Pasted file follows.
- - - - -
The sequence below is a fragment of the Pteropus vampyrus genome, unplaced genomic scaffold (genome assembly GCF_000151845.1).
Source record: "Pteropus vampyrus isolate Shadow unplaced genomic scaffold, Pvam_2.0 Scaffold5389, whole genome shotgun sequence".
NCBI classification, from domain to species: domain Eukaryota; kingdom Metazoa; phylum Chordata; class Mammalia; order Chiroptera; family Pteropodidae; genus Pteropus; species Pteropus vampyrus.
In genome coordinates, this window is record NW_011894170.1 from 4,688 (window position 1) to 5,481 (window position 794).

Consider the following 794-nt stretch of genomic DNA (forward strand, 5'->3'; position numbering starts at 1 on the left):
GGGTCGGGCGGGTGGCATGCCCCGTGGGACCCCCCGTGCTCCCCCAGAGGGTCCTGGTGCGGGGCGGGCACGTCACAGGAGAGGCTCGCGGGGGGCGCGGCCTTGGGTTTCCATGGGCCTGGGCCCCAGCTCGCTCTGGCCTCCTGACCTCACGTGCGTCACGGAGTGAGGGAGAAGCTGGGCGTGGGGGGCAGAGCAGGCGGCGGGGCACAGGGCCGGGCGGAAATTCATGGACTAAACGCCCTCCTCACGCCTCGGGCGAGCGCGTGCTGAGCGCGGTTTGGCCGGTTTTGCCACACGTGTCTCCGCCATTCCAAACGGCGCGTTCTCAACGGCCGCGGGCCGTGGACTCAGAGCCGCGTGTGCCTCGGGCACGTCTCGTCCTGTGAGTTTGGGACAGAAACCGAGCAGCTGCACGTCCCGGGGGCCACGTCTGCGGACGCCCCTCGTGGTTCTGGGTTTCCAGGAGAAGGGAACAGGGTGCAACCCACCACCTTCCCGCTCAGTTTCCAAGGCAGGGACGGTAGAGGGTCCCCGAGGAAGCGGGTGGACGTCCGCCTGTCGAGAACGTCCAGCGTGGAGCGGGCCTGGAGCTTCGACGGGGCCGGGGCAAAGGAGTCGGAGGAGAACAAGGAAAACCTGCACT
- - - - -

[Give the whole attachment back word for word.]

The sequence below is a fragment of the Pteropus vampyrus genome, unplaced genomic scaffold (genome assembly GCF_000151845.1).
Source record: "Pteropus vampyrus isolate Shadow unplaced genomic scaffold, Pvam_2.0 Scaffold5389, whole genome shotgun sequence".
NCBI classification, from domain to species: domain Eukaryota; kingdom Metazoa; phylum Chordata; class Mammalia; order Chiroptera; family Pteropodidae; genus Pteropus; species Pteropus vampyrus.
In genome coordinates, this window is record NW_011894170.1 from 4,688 (window position 1) to 5,481 (window position 794).

Consider the following 794-nt stretch of genomic DNA (forward strand, 5'->3'; position numbering starts at 1 on the left):
GGGTCGGGCGGGTGGCATGCCCCGTGGGACCCCCCGTGCTCCCCCAGAGGGTCCTGGTGCGGGGCGGGCACGTCACAGGAGAGGCTCGCGGGGGGCGCGGCCTTGGGTTTCCATGGGCCTGGGCCCCAGCTCGCTCTGGCCTCCTGACCTCACGTGCGTCACGGAGTGAGGGAGAAGCTGGGCGTGGGGGGCAGAGCAGGCGGCGGGGCACAGGGCCGGGCGGAAATTCATGGACTAAACGCCCTCCTCACGCCTCGGGCGAGCGCGTGCTGAGCGCGGTTTGGCCGGTTTTGCCACACGTGTCTCCGCCATTCCAAACGGCGCGTTCTCAACGGCCGCGGGCCGTGGACTCAGAGCCGCGTGTGCCTCGGGCACGTCTCGTCCTGTGAGTTTGGGACAGAAACCGAGCAGCTGCACGTCCCGGGGGCCACGTCTGCGGACGCCCCTCGTGGTTCTGGGTTTCCAGGAGAAGGGAACAGGGTGCAACCCACCACCTTCCCGCTCAGTTTCCAAGGCAGGGACGGTAGAGGGTCCCCGAGGAAGCGGGTGGACGTCCGCCTGTCGAGAACGTCCAGCGTGGAGCGGGCCTGGAGCTTCGACGGGGCCGGGGCAAAGGAGTCGGAGGAGAACAAGGAAAACCTGCACT